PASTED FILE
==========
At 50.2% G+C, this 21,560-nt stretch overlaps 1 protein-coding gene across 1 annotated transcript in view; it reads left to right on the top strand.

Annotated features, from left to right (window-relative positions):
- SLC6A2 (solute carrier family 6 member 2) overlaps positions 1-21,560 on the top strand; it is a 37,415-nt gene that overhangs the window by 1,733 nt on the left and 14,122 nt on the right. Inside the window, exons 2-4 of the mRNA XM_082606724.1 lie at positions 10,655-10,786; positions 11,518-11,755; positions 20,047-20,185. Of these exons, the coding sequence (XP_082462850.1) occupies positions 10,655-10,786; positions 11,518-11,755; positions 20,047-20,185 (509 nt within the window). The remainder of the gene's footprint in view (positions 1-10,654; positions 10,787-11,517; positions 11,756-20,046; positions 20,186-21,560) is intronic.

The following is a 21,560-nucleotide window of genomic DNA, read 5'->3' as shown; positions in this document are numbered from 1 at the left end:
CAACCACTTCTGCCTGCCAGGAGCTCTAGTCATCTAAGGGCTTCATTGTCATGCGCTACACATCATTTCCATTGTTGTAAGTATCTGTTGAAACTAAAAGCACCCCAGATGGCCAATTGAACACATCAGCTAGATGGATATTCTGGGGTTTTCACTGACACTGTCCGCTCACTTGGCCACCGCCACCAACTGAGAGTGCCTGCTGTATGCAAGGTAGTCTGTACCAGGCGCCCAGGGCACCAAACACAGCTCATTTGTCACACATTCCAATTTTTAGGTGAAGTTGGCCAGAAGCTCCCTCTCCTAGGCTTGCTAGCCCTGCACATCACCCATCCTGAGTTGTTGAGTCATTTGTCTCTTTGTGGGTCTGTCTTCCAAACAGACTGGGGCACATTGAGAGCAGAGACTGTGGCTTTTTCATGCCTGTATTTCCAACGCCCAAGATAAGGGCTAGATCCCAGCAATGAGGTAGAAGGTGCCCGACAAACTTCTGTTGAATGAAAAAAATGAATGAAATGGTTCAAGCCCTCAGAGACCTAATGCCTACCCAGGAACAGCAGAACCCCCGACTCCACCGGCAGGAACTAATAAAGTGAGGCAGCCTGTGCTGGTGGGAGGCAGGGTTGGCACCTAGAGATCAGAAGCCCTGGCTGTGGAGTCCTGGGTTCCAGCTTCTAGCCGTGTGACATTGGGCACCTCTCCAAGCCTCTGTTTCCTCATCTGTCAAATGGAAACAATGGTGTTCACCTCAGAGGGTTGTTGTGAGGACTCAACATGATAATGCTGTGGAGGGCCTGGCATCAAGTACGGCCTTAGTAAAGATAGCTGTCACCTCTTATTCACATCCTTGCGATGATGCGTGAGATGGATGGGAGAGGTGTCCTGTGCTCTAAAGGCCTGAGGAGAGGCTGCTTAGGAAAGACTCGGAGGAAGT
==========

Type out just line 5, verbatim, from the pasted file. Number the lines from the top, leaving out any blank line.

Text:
CAACCACTTCTGCCTGCCAGGAGCTCTAGTCATCTAAGGGCTTCATTGTCATGCGCTACACATCATTTCCATTGTTGTAAGTATCTGTTGAAACTAAAAGCACCCCAGATGGCCAATTGAACACATCAGCTAGATGGATATTCTGGGGTTTTCACTGACACTGTCCGCTCACTTGGCCACCGCCACCAACTGAGAGTGCCTGCTGTATGCAAGGTAGTCTGTACCAGGCGCCCAGGGCACCAAACACAGCTCATTTGTCACACATTCCAATTTTTAGGTGAAGTTGGCCAGAAGCTCCCTCTCCTAGGCTTGCTAGCCCTGCACATCACCCATCCTGAGTTGTTGAGTCATTTGTCTCTTTGTGGGTCTGTCTTCCAAACAGACTGGGGCACATTGAGAGCAGAGACTGTGGCTTTTTCATGCCTGTATTTCCAACGCCCAAGATAAGGGCTAGATCCCAGCAATGAGGTAGAAGGTGCCCGACAAACTTCTGTTGAATGAAAAAAATGAATGAAATGGTTCAAGCCCTCAGAGACCTAATGCCTACCCAGGAACAGCAGAACCCCCGACTCCACCGGCAGGAACTAATAAAGTGAGGCAGCCTGTGCTGGTGGGAGGCAGGGTTGGCACCTAGAGATCAGAAGCCCTGGCTGTGGAGTCCTGGGTTCCAGCTTCTAGCCGTGTGACATTGGGCACCTCTCCAAGCCTCTGTTTCCTCATCTGTCAAATGGAAACAATGGTGTTCACCTCAGAGGGTTGTTGTGAGGACTCAACATGATAATGCTGTGGAGGGCCTGGCATCAAGTACGGCCTTAGTAAAGATAGCTGTCACCTCTTATTCACATCCTTGCGATGATGCGTGAGATGGATGGGAGAGGTGTCCTGTGCTCTAAAGGCCTGAGGAGAGGCTGCTTAGGAAAGACTCGGAGGAAGT